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During your bankruptcy process you may be required to pay surplus income payments. These payments are meant to ensure that creditors get as much of their money back as possible, without harming the standard of living of the person who is bankrupt.
Surplus income payments are completely dependent on your income; therefore everyone’s experience will be different. Simply put, the more money you make during your bankruptcy, the higher your surplus income payments will be.
Confused about the difference between bankruptcy in Canada and the United States?
How Much Will I Have to Pay?
The Government of Canada regulates the bankruptcy process at all levels, including the amount of surplus income payments that a bankrupt person is required to pay. The government isn’t looking to take away 100% of a bankrupt person’s income. They have created income thresholds that make sure bankrupt people are able to maintain a reasonable standard of living while still contributing to the repayment of the debts.
Each year the Superintendent of Bankruptcy sets new income thresholds based on income statistics collected by Statistics Canada. If you’re in the process of filing for bankruptcy or are thinking about it, your Licensed Insolvency Trustee will be able to tell you what the thresholds for this year. You can also visit this government site to learn more about income threshols and the Superintendent of Bankruptcy.
During Your Bankruptcy
During your bankruptcy you will be required to submit to your Licensed Insolvency Trustee (previously referred to as a bankruptcy trustee) a monthly statement of your income and your expenses. This statement is basically a list of any and all money coming into your household during a one month period, including:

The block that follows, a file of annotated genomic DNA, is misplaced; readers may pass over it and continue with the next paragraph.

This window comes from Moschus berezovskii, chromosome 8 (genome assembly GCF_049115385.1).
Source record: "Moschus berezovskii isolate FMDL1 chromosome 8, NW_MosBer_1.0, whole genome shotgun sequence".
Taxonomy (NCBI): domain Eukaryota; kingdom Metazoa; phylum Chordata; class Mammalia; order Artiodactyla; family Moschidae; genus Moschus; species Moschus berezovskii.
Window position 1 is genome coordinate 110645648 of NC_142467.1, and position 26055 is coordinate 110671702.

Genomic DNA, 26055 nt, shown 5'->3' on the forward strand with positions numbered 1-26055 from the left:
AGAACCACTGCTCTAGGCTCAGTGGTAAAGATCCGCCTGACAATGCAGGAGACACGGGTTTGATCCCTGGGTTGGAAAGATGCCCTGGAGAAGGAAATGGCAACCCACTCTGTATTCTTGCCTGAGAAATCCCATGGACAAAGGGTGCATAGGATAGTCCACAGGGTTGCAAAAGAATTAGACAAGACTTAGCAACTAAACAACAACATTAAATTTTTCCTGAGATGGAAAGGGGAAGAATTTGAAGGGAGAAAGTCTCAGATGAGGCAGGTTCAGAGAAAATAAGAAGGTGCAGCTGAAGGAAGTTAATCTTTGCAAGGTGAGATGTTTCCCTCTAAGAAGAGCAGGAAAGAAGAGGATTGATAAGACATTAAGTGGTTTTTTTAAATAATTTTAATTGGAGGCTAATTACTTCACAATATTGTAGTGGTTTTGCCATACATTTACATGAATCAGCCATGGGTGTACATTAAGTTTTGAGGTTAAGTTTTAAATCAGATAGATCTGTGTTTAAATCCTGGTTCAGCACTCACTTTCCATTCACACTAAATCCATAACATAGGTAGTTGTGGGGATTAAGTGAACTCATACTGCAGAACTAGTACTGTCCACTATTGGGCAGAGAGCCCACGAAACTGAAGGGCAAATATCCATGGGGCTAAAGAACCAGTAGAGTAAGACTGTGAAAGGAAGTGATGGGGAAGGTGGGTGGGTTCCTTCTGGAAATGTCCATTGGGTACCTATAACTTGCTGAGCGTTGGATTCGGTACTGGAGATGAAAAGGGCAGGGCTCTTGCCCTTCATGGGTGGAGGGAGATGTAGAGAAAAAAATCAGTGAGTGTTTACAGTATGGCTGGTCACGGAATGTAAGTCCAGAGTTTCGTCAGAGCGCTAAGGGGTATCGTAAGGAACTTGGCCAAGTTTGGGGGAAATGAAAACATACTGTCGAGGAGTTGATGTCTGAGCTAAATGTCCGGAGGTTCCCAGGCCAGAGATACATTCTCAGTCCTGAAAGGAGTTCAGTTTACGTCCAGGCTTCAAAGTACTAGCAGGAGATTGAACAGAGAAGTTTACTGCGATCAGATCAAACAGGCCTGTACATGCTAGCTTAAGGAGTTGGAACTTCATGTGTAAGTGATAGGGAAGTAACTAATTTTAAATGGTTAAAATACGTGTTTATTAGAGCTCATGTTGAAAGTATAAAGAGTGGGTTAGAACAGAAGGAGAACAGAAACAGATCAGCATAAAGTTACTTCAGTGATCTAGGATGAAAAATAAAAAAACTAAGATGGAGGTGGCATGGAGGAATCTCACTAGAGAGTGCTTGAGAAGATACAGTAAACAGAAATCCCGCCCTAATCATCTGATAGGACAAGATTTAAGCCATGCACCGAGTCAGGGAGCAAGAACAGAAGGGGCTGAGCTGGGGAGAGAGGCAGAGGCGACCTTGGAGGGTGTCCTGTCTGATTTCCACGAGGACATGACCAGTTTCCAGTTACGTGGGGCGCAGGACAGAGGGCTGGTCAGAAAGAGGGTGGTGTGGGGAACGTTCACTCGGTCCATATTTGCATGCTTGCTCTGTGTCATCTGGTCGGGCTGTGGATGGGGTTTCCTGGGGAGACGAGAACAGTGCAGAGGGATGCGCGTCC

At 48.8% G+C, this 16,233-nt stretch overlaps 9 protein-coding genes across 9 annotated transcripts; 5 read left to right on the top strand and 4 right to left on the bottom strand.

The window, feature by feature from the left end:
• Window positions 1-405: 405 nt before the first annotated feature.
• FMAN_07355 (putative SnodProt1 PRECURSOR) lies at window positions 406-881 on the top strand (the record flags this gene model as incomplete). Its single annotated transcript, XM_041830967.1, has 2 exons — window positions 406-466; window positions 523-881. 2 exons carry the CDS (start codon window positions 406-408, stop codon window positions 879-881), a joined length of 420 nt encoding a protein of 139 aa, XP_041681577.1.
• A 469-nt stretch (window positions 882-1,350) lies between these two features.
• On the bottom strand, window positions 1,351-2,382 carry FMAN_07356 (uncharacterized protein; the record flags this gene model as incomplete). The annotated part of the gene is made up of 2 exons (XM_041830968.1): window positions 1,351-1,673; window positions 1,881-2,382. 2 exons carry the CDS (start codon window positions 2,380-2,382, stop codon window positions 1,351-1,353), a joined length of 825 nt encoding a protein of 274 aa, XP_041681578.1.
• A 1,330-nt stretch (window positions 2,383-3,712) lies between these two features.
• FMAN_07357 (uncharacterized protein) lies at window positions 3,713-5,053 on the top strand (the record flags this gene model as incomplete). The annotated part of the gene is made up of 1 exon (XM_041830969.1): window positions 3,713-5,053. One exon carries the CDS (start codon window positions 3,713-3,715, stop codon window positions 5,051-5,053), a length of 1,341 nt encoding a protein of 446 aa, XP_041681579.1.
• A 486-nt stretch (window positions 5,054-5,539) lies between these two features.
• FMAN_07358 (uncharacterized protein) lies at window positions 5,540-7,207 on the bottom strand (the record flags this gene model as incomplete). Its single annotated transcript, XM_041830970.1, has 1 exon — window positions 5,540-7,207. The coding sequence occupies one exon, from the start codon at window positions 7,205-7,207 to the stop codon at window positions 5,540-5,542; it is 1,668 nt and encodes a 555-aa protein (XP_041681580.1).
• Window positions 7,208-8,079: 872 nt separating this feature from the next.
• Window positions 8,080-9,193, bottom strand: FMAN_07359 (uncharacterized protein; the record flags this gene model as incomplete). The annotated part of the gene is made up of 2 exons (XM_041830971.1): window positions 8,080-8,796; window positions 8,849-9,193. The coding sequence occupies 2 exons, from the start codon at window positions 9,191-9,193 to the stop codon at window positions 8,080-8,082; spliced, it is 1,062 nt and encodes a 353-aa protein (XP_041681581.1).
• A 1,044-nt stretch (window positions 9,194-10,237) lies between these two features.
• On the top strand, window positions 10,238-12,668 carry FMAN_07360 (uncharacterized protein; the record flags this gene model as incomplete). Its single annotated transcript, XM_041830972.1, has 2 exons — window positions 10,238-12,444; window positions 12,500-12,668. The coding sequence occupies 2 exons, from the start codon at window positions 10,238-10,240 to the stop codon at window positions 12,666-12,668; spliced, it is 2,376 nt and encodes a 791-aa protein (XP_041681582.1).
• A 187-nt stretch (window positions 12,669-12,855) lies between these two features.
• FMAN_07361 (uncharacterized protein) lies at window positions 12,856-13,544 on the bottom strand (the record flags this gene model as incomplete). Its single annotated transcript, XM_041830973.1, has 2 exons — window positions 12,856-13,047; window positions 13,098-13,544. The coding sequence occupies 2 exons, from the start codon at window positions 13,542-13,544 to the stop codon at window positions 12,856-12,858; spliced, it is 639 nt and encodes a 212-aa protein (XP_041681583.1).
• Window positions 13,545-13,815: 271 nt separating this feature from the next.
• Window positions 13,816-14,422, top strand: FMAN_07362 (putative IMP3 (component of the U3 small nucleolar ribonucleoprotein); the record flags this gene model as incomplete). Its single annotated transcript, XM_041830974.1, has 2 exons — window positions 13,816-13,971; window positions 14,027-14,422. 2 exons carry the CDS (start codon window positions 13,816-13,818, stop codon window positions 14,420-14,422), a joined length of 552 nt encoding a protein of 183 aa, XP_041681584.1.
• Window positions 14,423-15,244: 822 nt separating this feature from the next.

- Your paycheques
- Any support payments you receive (ex. child support)
- Child tax benefits
- Any other money/ income coming in during the month (ex. rent from tenants)
You’ll also be required to submit a list that details how this income was spent during the month. This information will be used by your licensed insolvency trustee to calculate whether or not you’ll need to make surplus income payments during your bankruptcy.
How to Calculate Your Surplus Income Payments
To figure out if you’ll be required to make surplus income payments you’ll need to in put your income into the following equation:
Net income (for 1 month) – Threshold (based on # of family members) = Surplus x 50% = Your Payment
Let’s now go through an example of how surplus income payments are calculated, this should help paint a much clearer picture for you.
Surplus Income Payment Example
Mark is single, his net income (the amount he takes home after taxes) for one month is $2500. Using the above equation, Mark’s surplus income calculation is:
$2500 – $2,089 = $411 x 0.5 = $205.50
Based on this calculated, Mark will need to pay a surplus income payment of $205.50 to his licensed insolvency trustee for a period of 21 months. The total amount he’ll need to pay is $4,315.50. Once the 21 month period is up and:
- There has been no change in the amount of money he makes
- There has been no change in the size of his family
- He has made all 21 of his payments
- There were no objections to his debts being discharged
Mark will be automatically discharged from his bankruptcy.
Length of Bankruptcy Payments
In the example above we explain that Mark will need to make his surplus income payments for a total of 21 months, this is not the case for all bankrupt individuals. The total amount of surplus income that you have determines how long you will be bankrupt for.
If your total surplus income for every month is more than $200 (which means you’re actually paying your licensed insolvency trustee half of that every month in surplus income payments) your bankruptcy will be extended for a total of 21 months.
Keep in mind that if this is not your first bankruptcy, the total amount of surplus payments you may need to make will be different. You should consult your licensed insolvency trustee for all the information you’ll need about filing a second bankruptcy.
If I File for Bankruptcy, Who Will Know? Click here to read.
Finding the Right Trustee
Working with the right trustee will make sure your bankruptcy process goes as smoothly as possible. If you’re looking for an experienced and trusted licensed insolvency trustee, Loans Canada can connect you with one in your area.
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